Virtually Ready

We let August third come sweep on by. Our summer here at ParaEducate was unlike any other we have had before, but we also know it was probably similar to others out there. Before we left work in June, our principal told us to keep an ear to our email. So every day, faithfully we checked and sometimes there felt like there was a lot, and sometimes there was nothing. And then the county we are sheltering in place had a few cases of COVID-19. But then it was more than a few cases. As a result, school for several neighboring counties will be Distance Learning.

In California, Senate Bill 98 passed (SB 98). This bill for the state of California defined expected 2020-2021 Distance Learning. This is a much more robust request for education of all students online than previously experienced from March until June. First of all, this is a virtual classroom of more minutes, approaching a more interaction online.

With more and more schools coming online, no matter how you feel about the situation at hand, let’s look at virtual education. What skills should a student bring into a virtual education.

The questions feel endless…

  • How to participate in class?
  • Getting in the habit of learning to respond. Have the camera on, thumbs up or down.
  • Learning how to respond to polls set up.
  • Adults need to get used to verbal interruptions for questions either by students or staff.
  • How to turn in things?
  • How to connect with students whose skills do not involve sitting?

What should we learn in the first week?

This separates into age groups. We’ll start the secondary group first. But keep in mind that these are suggestions.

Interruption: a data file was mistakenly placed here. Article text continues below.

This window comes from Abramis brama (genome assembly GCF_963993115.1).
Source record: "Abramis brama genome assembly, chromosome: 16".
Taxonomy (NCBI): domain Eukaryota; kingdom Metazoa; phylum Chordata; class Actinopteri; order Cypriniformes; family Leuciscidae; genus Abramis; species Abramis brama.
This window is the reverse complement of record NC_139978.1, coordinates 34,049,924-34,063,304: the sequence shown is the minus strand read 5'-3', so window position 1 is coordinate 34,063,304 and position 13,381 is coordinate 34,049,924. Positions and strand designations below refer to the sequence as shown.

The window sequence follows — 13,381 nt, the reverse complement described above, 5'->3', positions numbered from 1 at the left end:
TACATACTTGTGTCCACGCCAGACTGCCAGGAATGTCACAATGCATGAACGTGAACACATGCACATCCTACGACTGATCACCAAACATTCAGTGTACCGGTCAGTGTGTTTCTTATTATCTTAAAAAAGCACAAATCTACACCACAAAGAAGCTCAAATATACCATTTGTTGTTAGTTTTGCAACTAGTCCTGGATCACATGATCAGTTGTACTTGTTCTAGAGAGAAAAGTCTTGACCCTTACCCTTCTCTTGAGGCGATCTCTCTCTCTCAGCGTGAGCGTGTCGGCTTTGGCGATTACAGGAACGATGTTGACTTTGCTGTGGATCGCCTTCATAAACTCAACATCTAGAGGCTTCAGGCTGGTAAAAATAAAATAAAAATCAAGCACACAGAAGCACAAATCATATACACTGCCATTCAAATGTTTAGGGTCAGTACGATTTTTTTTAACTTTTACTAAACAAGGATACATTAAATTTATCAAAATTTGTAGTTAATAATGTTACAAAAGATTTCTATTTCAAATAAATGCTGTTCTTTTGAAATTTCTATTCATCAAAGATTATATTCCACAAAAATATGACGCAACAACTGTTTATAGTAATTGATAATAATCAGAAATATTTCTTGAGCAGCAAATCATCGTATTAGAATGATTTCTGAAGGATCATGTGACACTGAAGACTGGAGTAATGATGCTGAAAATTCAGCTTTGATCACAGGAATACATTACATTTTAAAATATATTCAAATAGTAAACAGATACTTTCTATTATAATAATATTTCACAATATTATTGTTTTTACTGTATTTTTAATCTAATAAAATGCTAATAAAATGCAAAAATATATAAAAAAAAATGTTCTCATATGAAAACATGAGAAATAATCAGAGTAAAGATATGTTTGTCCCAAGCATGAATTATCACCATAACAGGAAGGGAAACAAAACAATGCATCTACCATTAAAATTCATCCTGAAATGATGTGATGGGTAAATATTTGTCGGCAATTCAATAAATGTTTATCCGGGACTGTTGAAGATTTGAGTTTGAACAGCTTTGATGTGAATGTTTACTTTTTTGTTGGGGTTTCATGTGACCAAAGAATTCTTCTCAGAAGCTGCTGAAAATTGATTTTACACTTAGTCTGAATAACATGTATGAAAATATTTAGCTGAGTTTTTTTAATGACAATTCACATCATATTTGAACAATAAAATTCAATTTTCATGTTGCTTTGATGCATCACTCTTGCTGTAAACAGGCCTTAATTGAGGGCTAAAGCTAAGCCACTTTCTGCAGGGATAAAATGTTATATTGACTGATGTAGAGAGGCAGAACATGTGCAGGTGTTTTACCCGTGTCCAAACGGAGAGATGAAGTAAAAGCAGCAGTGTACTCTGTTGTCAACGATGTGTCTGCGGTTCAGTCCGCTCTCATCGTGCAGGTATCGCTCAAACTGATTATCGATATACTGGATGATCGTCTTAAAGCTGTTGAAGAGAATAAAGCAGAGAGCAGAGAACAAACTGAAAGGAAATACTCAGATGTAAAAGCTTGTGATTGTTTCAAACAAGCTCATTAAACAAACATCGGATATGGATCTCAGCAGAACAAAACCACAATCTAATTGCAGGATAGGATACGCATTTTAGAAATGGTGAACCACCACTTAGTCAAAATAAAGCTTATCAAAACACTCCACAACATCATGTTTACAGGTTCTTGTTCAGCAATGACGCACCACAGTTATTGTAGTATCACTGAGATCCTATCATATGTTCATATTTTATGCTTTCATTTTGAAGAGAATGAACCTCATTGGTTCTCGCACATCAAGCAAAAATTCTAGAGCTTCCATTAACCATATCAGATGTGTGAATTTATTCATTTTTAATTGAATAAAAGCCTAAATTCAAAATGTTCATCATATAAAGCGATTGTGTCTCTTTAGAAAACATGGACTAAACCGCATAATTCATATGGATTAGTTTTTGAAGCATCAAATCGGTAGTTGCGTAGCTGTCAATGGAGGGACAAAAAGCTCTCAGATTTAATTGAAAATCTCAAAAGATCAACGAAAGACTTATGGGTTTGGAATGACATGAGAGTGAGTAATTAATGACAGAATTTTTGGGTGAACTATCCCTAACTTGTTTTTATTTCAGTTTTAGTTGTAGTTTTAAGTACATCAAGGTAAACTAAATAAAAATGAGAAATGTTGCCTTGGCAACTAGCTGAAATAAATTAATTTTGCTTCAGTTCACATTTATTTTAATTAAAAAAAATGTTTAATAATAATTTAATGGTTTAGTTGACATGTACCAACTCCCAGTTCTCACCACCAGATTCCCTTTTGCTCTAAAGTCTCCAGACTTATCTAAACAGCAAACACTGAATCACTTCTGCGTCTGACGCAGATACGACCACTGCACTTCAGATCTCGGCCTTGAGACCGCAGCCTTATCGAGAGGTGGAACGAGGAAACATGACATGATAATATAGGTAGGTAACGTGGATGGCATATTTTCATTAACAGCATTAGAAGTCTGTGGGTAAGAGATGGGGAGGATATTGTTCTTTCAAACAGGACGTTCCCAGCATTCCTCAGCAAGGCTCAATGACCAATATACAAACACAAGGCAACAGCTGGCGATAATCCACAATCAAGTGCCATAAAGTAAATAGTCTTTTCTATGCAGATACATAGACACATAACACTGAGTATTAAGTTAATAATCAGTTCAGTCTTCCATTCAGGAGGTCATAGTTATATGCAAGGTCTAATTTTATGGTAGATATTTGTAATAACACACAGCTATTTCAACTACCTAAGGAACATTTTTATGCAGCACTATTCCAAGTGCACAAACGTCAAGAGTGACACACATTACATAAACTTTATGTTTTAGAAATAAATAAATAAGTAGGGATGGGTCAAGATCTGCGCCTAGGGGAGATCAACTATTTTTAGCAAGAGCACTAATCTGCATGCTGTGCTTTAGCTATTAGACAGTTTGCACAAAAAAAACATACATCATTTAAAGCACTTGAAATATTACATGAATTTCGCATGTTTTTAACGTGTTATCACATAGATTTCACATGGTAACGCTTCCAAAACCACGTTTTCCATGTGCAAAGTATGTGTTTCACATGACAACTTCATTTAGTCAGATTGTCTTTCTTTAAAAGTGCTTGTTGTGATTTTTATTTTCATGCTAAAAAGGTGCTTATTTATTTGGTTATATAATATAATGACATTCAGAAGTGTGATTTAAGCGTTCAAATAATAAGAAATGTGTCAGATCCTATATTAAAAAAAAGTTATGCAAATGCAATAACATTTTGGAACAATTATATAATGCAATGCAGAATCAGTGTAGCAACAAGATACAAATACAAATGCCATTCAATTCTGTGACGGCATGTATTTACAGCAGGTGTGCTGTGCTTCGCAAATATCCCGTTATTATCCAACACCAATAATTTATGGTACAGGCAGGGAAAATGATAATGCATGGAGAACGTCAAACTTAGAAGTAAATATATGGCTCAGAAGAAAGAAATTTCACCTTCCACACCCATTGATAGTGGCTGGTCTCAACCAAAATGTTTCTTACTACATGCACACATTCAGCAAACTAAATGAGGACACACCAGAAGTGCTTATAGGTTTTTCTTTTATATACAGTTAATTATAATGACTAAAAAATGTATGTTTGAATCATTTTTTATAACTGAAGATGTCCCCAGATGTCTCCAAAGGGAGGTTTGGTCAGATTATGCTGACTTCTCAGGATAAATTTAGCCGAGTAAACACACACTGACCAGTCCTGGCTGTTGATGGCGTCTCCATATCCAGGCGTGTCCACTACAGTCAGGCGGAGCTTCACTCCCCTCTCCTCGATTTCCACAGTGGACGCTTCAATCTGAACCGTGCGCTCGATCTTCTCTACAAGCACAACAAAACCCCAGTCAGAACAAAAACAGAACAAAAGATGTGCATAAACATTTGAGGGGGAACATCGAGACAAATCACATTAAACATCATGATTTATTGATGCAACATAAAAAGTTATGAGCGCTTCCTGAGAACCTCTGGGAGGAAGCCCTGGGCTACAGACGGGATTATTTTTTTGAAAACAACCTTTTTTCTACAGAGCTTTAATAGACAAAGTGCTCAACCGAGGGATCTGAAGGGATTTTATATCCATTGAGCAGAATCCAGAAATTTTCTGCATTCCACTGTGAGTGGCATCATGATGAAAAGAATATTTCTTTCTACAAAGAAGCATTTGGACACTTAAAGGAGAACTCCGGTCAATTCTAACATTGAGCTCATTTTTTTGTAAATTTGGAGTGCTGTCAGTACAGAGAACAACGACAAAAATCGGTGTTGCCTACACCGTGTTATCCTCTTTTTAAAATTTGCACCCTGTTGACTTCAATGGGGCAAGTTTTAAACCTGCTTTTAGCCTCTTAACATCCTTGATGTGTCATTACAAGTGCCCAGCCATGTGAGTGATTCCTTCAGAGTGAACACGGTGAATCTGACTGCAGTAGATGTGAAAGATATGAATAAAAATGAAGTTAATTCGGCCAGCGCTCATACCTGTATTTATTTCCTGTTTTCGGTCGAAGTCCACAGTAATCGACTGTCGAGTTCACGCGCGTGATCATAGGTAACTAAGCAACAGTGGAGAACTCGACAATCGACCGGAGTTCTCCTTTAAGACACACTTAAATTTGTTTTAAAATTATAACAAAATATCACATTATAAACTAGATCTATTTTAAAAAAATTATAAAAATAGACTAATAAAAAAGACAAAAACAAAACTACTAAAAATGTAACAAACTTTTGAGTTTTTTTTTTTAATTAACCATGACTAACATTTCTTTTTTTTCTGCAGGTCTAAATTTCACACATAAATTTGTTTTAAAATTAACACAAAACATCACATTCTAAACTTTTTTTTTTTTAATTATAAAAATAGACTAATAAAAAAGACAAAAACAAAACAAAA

For Secondary (grades 7 to 12), consider students learning:

  • How to navigate any learning management system
  • How to write an email
  • How to use a smartphone to make a scan of handwritten work
  • How to find help for academics, social-emotional

Elementary (grades 4 to 6)

  • How to learn to navigate a learning management system
  • How to ask a question in class
  • How to turn in work
  • How to find help for academics and social emotional
  • How to respond to emotions

Elementary (grades K-3)

  • How to ask questions in class
  • How to take a picture with the computer camera
  • How to turn in work digitally
  • How to type
  • How to identify their emotions and how to reflect

This is all well and good, but what about Paraeducators?

Paraeducators can help facilitate communication between teachers and students. Paraeducators can keep an eye on chat with older students for questions. Paraeducators can help with one on one interactions with students even digitally.

Do not under estimate the importance of teamwork in the upcoming weeks. There is a lot to be said for team work during this time.

A note:

ParaEducate will publish on Mondays for the remainder of the 2020 calendar year.

We thank you and welcome you back to the upcoming academic year.

Do you have any comments about this week’s blog? Do you have a question for us? Would you like to have an opportunity to pilot some materials at your campus? Find ParaEducate online herehereherehere, and on our website. ParaEducate is a company providing materials, information, and strategies for people working in special education inclusion settings for grades K-12. ParaEducate, the blog, is published during the academic school year on Mondays, unless a holiday or announced day off. ParaEducate shares their findings at conferences, through their books, and their academic adaptations.

About paraeducate

ParaEducate is a company run to help reach out to paraeducators or paraprofessionals in public K-12 schools, giving advice, talking about publications that ParaEducate produces, and other useful information regarding working in public school settings.
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